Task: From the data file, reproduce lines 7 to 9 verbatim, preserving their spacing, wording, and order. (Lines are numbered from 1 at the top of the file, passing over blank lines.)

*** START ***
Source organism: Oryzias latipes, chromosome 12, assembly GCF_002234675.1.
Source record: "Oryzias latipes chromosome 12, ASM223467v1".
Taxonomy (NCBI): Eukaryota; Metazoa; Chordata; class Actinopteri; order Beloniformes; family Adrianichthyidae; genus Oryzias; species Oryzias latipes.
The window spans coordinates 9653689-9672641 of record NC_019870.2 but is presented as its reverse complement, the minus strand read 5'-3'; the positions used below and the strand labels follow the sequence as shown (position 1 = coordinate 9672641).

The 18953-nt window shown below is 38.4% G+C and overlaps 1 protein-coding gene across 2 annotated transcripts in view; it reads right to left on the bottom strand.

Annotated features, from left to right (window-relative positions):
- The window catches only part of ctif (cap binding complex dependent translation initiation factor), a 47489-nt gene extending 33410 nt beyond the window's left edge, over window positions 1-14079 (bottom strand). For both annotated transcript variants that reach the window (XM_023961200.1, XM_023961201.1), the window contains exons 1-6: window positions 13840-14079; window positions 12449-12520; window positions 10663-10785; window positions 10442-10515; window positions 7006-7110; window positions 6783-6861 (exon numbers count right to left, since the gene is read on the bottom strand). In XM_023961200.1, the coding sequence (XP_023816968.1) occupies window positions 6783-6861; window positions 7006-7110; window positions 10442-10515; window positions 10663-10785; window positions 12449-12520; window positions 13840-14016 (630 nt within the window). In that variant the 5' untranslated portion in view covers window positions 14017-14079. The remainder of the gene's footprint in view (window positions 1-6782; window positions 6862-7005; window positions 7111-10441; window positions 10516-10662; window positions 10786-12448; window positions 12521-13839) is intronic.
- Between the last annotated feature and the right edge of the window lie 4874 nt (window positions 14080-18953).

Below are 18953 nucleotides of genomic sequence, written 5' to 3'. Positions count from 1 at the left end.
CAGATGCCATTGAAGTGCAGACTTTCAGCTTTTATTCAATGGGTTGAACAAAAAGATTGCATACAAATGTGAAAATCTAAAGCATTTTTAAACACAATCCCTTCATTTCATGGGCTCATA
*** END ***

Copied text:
- The window catches only part of ctif (cap binding complex dependent translation initiation factor), a 47489-nt gene extending 33410 nt beyond the window's left edge, over window positions 1-14079 (bottom strand). For both annotated transcript variants that reach the window (XM_023961200.1, XM_023961201.1), the window contains exons 1-6: window positions 13840-14079; window positions 12449-12520; window positions 10663-10785; window positions 10442-10515; window positions 7006-7110; window positions 6783-6861 (exon numbers count right to left, since the gene is read on the bottom strand). In XM_023961200.1, the coding sequence (XP_023816968.1) occupies window positions 6783-6861; window positions 7006-7110; window positions 10442-10515; window positions 10663-10785; window positions 12449-12520; window positions 13840-14016 (630 nt within the window). In that variant the 5' untranslated portion in view covers window positions 14017-14079. The remainder of the gene's footprint in view (window positions 1-6782; window positions 6862-7005; window positions 7111-10441; window positions 10516-10662; window positions 10786-12448; window positions 12521-13839) is intronic.
- Between the last annotated feature and the right edge of the window lie 4874 nt (window positions 14080-18953).

Below are 18953 nucleotides of genomic sequence, written 5' to 3'. Positions count from 1 at the left end.